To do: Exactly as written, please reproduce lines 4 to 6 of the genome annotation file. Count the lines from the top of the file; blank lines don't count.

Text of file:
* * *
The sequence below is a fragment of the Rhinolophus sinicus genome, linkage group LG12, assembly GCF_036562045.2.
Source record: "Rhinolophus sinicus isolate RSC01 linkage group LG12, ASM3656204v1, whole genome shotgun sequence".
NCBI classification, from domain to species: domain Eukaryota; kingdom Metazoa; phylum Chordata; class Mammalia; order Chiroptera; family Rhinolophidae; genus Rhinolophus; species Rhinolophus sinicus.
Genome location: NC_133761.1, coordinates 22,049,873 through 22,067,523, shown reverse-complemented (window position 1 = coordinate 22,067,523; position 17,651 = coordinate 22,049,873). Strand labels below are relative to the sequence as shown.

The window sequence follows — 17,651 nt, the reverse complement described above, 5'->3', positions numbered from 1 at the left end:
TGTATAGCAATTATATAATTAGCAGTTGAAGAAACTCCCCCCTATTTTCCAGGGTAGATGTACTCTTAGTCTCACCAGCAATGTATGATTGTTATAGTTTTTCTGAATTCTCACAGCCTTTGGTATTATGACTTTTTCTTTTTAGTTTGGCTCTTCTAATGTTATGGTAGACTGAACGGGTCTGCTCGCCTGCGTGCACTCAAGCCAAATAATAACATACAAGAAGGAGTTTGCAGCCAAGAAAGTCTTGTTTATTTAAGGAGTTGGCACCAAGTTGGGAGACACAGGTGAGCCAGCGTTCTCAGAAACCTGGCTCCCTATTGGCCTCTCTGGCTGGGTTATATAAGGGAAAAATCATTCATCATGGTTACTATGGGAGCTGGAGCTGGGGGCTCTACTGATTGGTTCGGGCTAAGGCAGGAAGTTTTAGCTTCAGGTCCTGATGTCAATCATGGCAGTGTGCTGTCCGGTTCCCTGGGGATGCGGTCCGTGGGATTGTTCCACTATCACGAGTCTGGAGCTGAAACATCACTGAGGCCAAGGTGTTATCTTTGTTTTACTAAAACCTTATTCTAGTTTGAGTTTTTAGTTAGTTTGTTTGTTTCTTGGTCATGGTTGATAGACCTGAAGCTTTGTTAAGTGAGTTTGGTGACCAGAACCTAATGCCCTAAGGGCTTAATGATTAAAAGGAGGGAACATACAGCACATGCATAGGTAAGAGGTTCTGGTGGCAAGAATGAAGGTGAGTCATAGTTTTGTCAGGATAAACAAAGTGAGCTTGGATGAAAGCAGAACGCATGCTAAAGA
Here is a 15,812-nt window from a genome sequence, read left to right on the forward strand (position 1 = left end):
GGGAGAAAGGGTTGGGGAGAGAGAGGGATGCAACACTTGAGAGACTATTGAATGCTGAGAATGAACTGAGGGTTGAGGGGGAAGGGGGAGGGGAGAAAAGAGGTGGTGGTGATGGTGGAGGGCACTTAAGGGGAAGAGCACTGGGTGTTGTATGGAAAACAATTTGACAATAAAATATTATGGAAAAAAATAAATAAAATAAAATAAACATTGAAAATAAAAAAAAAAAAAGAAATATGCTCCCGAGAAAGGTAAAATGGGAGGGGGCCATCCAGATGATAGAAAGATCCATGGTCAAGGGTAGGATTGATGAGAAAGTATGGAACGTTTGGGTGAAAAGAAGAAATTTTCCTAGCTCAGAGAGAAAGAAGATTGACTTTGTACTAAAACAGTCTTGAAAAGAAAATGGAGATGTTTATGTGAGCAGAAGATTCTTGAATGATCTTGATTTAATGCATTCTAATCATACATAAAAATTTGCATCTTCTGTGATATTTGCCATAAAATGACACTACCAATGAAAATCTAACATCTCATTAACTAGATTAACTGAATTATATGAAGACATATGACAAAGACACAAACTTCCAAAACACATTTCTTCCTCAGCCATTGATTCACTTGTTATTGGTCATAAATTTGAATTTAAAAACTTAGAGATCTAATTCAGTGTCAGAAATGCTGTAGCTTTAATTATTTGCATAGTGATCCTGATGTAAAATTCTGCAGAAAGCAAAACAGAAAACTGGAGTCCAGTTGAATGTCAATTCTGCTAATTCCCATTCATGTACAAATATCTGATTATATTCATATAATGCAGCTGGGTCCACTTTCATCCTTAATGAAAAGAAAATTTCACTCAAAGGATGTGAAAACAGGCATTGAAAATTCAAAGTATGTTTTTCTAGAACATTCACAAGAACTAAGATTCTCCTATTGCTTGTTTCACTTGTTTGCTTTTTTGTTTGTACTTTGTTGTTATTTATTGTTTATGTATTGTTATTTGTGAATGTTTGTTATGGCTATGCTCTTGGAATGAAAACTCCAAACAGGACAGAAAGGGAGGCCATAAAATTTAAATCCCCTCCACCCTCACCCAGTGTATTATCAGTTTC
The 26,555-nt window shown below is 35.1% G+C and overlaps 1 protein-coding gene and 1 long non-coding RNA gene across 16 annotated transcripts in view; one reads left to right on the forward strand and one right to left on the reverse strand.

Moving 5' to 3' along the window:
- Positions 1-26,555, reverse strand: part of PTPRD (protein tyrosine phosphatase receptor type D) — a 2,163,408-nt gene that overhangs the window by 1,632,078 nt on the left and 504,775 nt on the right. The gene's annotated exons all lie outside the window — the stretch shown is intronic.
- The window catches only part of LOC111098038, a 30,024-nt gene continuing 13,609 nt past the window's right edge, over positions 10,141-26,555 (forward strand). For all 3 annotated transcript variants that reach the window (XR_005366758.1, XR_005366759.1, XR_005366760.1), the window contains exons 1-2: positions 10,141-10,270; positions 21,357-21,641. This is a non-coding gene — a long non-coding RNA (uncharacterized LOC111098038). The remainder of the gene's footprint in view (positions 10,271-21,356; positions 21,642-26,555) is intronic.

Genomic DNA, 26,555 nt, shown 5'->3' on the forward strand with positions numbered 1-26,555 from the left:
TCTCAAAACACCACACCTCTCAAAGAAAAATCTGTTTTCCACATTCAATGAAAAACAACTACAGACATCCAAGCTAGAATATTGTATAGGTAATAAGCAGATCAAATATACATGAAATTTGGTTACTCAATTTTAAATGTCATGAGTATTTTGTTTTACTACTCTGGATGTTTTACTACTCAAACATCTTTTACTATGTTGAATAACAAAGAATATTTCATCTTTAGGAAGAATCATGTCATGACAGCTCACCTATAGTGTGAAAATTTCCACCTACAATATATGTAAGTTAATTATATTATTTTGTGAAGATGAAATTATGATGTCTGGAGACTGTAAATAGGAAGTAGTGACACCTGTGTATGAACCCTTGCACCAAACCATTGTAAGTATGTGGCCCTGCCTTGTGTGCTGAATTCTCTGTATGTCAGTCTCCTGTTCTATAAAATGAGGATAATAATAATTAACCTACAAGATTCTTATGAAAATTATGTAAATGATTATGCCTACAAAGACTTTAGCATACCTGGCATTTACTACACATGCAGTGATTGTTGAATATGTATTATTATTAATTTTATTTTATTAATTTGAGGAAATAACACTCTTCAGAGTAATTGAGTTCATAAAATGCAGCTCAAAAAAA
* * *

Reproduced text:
Genome location: NC_133761.1, coordinates 22,049,873 through 22,067,523, shown reverse-complemented (window position 1 = coordinate 22,067,523; position 17,651 = coordinate 22,049,873). Strand labels below are relative to the sequence as shown.

The window sequence follows — 17,651 nt, the reverse complement described above, 5'->3', positions numbered from 1 at the left end:
TGTATAGCAATTATATAATTAGCAGTTGAAGAAACTCCCCCCTATTTTCCAGGGTAGATGTACTCTTAGTCTCACCAGCAATGTATGATTGTTATAGTTTTTCTGAATTCTCACAGCCTTTGGTATTATGACTTTTTCTTTTTAGTTTGGCTCTTCTAATGTTATGGTAGACTGAACGGGTCTGCTCGCCTGCGTGCACTCAAGCCAAATAATAACATACAAGAAGGAGTTTGCAGCCAAGAAAGTCTTGTTTATTTAAGGAGTTGGCACCAAGTTGGGAGACACAGGTGAGCCAGCGTTCTCAGAAACCTGGCTCCCTATTGGCCTCTCTGGCTGGGTTATATAAGGGAAAAATCATTCATCATGGTTACTATGGGAGCTGGAGCTGGGGGCTCTACTGATTGGTTCGGGCTAAGGCAGGAAGTTTTAGCTTCAGGTCCTGATGTCAATCATGGCAGTGTGCTGTCCGGTTCCCTGGGGATGCGGTCCGTGGGATTGTTCCACTATCACGAGTCTGGAGCTGAAACATCACTGAGGCCAAGGTGTTATCTTTGTTTTACTAAAACCTTATTCTAGTTTGAGTTTTTAGTTAGTTTGTTTGTTTCTTGGTCATGGTTGATAGACCTGAAGCTTTGTTAAGTGAGTTTGGTGACCAGAACCTAATGCCCTAAGGGCTTAATGATTAAAAGGAGGGAACATACAGCACATGCATAGGTAAGAGGTTCTGGTGGCAAGAATGAAGGTGAGTCATAGTTTTGTCAGGATAAACAAAGTGAGCTTGGATGAAAGCAGAACGCATGCTAAAGA